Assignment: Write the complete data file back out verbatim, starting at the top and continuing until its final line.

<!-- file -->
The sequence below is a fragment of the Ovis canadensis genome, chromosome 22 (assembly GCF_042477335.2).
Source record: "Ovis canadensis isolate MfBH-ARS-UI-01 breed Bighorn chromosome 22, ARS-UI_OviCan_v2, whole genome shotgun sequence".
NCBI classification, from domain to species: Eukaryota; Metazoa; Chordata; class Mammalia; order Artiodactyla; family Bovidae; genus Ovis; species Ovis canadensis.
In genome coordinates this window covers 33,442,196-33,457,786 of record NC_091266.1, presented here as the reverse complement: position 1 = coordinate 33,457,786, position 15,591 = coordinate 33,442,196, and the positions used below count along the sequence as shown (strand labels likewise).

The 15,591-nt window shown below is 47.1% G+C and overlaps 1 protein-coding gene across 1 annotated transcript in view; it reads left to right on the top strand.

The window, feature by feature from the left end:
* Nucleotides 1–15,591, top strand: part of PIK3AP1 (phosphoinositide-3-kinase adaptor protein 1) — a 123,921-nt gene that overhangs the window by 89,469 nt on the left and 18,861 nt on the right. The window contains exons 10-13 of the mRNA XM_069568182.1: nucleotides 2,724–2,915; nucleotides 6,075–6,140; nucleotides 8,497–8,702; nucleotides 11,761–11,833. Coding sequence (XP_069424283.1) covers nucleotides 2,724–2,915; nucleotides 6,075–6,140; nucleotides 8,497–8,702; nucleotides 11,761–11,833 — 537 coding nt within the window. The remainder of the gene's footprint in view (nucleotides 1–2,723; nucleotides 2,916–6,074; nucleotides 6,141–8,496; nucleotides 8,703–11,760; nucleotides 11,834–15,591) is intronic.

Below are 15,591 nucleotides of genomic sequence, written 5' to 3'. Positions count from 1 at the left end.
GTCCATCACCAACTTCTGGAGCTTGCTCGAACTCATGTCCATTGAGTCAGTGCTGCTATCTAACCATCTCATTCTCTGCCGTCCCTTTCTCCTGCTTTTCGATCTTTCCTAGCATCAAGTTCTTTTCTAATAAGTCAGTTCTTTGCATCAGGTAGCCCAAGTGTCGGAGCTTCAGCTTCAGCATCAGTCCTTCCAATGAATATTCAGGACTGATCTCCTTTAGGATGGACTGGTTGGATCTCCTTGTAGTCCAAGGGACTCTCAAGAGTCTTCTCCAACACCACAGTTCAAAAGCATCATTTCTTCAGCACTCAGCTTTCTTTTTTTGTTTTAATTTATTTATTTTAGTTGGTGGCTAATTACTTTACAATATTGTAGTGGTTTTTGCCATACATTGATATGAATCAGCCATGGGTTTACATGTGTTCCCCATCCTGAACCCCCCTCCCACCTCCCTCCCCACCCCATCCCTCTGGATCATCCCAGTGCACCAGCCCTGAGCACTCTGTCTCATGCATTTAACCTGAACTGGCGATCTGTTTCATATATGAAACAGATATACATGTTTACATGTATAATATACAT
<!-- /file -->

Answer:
The sequence below is a fragment of the Ovis canadensis genome, chromosome 22 (assembly GCF_042477335.2).
Source record: "Ovis canadensis isolate MfBH-ARS-UI-01 breed Bighorn chromosome 22, ARS-UI_OviCan_v2, whole genome shotgun sequence".
NCBI classification, from domain to species: Eukaryota; Metazoa; Chordata; class Mammalia; order Artiodactyla; family Bovidae; genus Ovis; species Ovis canadensis.
In genome coordinates this window covers 33,442,196-33,457,786 of record NC_091266.1, presented here as the reverse complement: position 1 = coordinate 33,457,786, position 15,591 = coordinate 33,442,196, and the positions used below count along the sequence as shown (strand labels likewise).

The 15,591-nt window shown below is 47.1% G+C and overlaps 1 protein-coding gene across 1 annotated transcript in view; it reads left to right on the top strand.

The window, feature by feature from the left end:
* Nucleotides 1–15,591, top strand: part of PIK3AP1 (phosphoinositide-3-kinase adaptor protein 1) — a 123,921-nt gene that overhangs the window by 89,469 nt on the left and 18,861 nt on the right. The window contains exons 10-13 of the mRNA XM_069568182.1: nucleotides 2,724–2,915; nucleotides 6,075–6,140; nucleotides 8,497–8,702; nucleotides 11,761–11,833. Coding sequence (XP_069424283.1) covers nucleotides 2,724–2,915; nucleotides 6,075–6,140; nucleotides 8,497–8,702; nucleotides 11,761–11,833 — 537 coding nt within the window. The remainder of the gene's footprint in view (nucleotides 1–2,723; nucleotides 2,916–6,074; nucleotides 6,141–8,496; nucleotides 8,703–11,760; nucleotides 11,834–15,591) is intronic.

Below are 15,591 nucleotides of genomic sequence, written 5' to 3'. Positions count from 1 at the left end.
GTCCATCACCAACTTCTGGAGCTTGCTCGAACTCATGTCCATTGAGTCAGTGCTGCTATCTAACCATCTCATTCTCTGCCGTCCCTTTCTCCTGCTTTTCGATCTTTCCTAGCATCAAGTTCTTTTCTAATAAGTCAGTTCTTTGCATCAGGTAGCCCAAGTGTCGGAGCTTCAGCTTCAGCATCAGTCCTTCCAATGAATATTCAGGACTGATCTCCTTTAGGATGGACTGGTTGGATCTCCTTGTAGTCCAAGGGACTCTCAAGAGTCTTCTCCAACACCACAGTTCAAAAGCATCATTTCTTCAGCACTCAGCTTTCTTTTTTTGTTTTAATTTATTTATTTTAGTTGGTGGCTAATTACTTTACAATATTGTAGTGGTTTTTGCCATACATTGATATGAATCAGCCATGGGTTTACATGTGTTCCCCATCCTGAACCCCCCTCCCACCTCCCTCCCCACCCCATCCCTCTGGATCATCCCAGTGCACCAGCCCTGAGCACTCTGTCTCATGCATTTAACCTGAACTGGCGATCTGTTTCATATATGAAACAGATATACATGTTTACATGTATAATATACAT